Preserving jars

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boo

Preserving jars

I would like to attempt to make chutney and also pickled onions (never done before)i have been looking on Lakeland do i buy preserving jars or jam jars? I also
read that using metal lids is a no no
with vinegar, advice on what i need
would be appreciated
many thanks
Boo x

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Expat Badger

Preserving jars

most of what we make uses vinegar (i don't make jam, just pickles and chutneys) and we use jars that have metal screw lids but are lined with plastic/rubber type stuff

they are preserving jars (we get them in the supermarket at this time of year) - when you put them im the oven to sterilise the rubbery plastic goes soft so when you screw the lids on you get a good seal...

bernardin is the make - no idea if they are sold outside n america

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boo

Preserving jars

Thanks for the quick reply expat badger, i'm on recouperation at home
so looking at purchasing off the net,
i only want to do pickles and chutneys too, reading all the latest chutney posts has inspired me!
Boo x

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Welshcookie

Preserving

I think jars with wire closures and rubber rings are more versatile because it is easy to get enough jam jars with lids for jam making. I would go for Lakeland ones. By mistake I bought some Kilners in Sainsbury's and the wire closures are useless, sadly; the firm was the watch-word for quality in the past.

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Nausea Bagwash

jars

I tend to use recycled jam jars - they're free and perfectly ok for jam, marmalade, chutneys and pickles. I never through a jar away. In fact I am still using 2 Co-op jam jars that my grandmother used for her jam making! Be careful though, when recycling the lids from "shop" jam as occasionally you can come across one that doesn't have a lining and I can remember a jar of piccalilli which I found in the cupboard with a hole in the lid. The vinegar fumes had corroded it. .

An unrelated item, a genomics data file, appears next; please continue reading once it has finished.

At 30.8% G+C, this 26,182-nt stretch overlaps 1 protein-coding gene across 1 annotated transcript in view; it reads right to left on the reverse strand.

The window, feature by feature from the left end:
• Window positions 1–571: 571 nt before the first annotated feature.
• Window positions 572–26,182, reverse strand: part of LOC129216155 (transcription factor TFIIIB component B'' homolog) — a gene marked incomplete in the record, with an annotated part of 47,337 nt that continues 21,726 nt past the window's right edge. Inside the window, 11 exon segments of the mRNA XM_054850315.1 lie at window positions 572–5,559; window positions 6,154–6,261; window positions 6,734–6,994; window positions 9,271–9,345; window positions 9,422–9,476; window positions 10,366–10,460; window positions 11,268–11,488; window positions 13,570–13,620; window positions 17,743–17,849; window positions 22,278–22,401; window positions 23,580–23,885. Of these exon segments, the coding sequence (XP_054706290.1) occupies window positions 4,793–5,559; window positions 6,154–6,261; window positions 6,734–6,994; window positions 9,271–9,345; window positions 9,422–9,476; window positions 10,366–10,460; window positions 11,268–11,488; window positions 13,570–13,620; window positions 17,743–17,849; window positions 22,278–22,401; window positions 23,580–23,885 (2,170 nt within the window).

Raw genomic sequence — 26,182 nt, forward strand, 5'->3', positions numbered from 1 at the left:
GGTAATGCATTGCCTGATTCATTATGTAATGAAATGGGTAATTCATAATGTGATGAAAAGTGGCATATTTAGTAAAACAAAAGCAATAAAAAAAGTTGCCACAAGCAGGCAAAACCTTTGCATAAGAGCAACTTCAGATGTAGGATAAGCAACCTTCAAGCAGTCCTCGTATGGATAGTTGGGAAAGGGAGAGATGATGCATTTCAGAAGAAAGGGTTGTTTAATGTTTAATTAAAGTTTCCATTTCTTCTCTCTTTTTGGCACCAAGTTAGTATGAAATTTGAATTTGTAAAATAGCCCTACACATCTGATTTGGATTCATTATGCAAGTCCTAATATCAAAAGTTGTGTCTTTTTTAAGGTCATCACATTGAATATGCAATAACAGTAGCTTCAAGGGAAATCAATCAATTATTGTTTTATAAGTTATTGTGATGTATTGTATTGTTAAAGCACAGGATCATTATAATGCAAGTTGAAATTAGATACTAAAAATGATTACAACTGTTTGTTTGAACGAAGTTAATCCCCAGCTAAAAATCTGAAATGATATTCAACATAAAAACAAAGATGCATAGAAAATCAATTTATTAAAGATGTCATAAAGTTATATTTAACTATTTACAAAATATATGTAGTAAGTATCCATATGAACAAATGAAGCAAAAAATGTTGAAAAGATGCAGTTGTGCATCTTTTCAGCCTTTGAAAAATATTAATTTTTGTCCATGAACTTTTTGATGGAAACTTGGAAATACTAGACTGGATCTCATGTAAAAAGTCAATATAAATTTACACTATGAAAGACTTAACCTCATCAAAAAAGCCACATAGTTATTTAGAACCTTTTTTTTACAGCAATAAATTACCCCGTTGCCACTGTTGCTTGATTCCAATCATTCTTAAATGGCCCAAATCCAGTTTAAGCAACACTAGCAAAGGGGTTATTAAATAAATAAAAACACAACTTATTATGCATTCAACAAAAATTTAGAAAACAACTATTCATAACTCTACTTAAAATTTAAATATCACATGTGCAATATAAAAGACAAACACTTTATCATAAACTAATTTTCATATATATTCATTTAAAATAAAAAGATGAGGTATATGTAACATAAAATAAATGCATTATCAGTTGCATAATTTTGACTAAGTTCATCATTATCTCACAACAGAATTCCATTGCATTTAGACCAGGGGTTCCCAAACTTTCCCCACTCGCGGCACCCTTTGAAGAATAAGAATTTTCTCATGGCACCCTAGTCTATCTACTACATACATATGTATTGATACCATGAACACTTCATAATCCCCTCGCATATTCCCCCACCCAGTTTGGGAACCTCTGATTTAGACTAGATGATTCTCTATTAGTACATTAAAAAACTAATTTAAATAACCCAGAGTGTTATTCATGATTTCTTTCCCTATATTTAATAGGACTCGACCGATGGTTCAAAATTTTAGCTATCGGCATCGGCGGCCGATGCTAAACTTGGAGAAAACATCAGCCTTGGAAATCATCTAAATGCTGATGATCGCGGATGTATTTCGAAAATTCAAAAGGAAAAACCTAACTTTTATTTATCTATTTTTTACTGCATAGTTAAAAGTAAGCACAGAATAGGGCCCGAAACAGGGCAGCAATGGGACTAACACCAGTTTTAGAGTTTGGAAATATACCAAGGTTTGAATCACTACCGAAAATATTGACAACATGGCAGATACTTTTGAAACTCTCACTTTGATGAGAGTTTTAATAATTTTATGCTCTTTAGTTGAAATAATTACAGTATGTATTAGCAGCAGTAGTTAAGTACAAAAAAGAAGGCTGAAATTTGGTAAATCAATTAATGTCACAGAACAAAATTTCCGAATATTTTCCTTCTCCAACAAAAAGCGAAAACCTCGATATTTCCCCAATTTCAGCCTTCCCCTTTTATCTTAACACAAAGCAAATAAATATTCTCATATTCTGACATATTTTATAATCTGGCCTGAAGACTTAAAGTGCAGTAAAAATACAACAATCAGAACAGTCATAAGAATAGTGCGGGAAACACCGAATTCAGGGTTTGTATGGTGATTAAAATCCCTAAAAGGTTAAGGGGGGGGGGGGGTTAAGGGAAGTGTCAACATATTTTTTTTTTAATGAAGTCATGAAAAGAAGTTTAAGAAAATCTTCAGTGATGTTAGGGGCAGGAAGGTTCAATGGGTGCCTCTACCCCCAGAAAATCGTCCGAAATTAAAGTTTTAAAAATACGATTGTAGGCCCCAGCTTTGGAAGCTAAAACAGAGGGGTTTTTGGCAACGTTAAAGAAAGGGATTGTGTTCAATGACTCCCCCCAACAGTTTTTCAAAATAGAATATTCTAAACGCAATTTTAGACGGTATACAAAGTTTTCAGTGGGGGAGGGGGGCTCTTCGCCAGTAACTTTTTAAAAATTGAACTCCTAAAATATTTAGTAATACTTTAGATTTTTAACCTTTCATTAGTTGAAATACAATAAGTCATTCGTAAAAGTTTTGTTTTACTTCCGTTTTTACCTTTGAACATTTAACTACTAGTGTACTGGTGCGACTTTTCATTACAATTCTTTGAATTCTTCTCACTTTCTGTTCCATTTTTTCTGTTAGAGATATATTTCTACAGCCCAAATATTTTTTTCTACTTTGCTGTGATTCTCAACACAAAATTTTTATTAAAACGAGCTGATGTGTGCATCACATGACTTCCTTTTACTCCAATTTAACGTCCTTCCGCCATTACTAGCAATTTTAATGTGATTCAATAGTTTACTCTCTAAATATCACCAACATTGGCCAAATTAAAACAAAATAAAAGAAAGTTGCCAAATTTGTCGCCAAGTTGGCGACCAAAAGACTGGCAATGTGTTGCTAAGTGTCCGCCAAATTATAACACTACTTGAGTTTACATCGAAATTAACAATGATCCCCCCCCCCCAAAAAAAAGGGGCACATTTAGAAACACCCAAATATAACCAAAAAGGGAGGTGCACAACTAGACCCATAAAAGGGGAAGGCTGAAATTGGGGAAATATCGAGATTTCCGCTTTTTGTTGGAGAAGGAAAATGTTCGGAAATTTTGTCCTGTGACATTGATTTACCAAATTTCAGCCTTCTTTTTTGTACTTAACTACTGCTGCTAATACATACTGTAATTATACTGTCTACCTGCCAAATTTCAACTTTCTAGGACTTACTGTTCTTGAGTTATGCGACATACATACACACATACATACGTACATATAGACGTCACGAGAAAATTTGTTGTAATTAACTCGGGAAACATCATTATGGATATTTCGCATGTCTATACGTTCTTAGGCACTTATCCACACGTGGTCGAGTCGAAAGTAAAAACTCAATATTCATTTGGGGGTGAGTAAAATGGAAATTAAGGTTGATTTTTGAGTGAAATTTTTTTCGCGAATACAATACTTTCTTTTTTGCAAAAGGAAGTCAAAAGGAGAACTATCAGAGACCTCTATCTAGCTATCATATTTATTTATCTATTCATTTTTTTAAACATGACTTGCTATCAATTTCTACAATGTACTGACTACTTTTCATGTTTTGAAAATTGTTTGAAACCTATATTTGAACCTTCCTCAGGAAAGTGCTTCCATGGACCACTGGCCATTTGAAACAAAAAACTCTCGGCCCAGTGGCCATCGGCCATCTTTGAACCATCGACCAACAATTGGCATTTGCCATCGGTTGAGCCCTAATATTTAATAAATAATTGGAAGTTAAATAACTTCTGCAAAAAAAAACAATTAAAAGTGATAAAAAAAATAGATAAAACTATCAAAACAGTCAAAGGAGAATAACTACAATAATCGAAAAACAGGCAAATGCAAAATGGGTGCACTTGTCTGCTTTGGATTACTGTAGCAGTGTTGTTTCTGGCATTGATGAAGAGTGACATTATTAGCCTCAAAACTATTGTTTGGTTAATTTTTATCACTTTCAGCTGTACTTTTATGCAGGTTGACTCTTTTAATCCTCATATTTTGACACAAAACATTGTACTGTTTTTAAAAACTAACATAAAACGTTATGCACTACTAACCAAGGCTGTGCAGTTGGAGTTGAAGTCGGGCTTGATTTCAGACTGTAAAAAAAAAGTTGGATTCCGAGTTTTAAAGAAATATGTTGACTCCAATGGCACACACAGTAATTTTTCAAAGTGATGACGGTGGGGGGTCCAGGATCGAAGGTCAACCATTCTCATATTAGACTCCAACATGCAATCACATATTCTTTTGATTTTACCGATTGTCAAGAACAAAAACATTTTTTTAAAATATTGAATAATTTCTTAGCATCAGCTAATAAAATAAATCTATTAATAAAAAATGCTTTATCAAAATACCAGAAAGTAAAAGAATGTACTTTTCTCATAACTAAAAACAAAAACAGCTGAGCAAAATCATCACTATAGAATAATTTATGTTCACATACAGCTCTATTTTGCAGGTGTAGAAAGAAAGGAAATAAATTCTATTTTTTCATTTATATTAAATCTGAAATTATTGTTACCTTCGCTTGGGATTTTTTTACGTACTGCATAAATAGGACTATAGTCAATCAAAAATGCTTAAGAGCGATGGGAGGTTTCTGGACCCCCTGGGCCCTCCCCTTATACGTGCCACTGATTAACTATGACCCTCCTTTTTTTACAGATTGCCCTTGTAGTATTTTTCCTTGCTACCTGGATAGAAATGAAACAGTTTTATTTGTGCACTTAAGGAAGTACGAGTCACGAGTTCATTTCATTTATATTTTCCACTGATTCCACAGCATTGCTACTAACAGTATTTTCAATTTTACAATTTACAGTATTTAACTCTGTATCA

Obviously you need Kilner or Le Parfait preserving jars for bottling.

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Nausea Bagwash

Cmore jars

Welshcookie - the Kilner jars with the clip fasteners are intended only as storage jars and not for preserving (the same applies to the similar ones in ASDA and IKEA). If you want Kilner jars for preserving you need the screw top ones.

The "Le Parfait" clip jars are, of course, designed for preserving and you can get a proper seal

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Welshcookie

Kilner storage jars

Oh yes I realise they are only for storage, but the wire closures are rubbish even if you only want to store vanilla sugar in the jar.

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JamJar aka Chutney Queen

preserving jars

I recycle glass jam/chutney etc. jars for all my preserves. Go into dishwasher and lids wasghed in v.hot water. Be careful with metal lids with no plasticky lining as they can corrode, as has been said. OK for jams but not chutneys. Most lids these days seem to be fine.
I think I worked out that it would be cheaper to buy the v.cheapest supermarket jam you can find, throw contents away and use the jars, than to buy new from Lakeland, I think they are v.expensive.

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Expat Badger

Preserving jars

I used to use the rubber ring jars with metal clips (kilner?) but found the rubber rings corroded...so now just use them for sugar, flour etc

more confident that the screw top ones have a proper seal

they were super cheap in the supermarket - i think we paid 8 or 9 bucks for 12 500ml jars. That's about 5 or 6 quid

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Pattesons

Preserving jars

We make our own homemade preserves and use Pattesons Glass preserving jars, i think the minimum order is 50 or 100 but you get a good price.

We use to use lakeland but buying in bulk we got them a bit cheaper. Hope that helps

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Nausea Bagwash

Green onions

""I would like to attempt to make chutney and also pickled onions (never done before)"

I think you've already had all the input about the jars but if you have never made pickles before do be aware that vinegar comes in different strengths and ordinary table vinegar is nowhere near strong enough for onions, for example. At the right time of year, when the pickling onions are on the shelves in the UK, they sell 'pickling vinegar' which is stronger and sometimes flavoured. My mother always used Sarson's pickling without flavourings, adding her own flavours as required.

Another thing to watch for is the chemical change that takes place in pickled onions. The vinegar, in time (several months) changes some of the chemicals in the onions. I am intolerant to fresh onion but am fine with commercial pickles and home-made older than three months. Onions are a food that change chemical structure according to whether they are cut, boiled, fried, or

And don't panic if your onions acquire a greenish hue when thet are first made. It disappears after a while. I've only seen this happen once but it panicked me! I wrote to Good Housekeeping magazine about it and their cookery person wrote back to say it sometimes happened and looks a bit alarming but it's nothing to worry about

 
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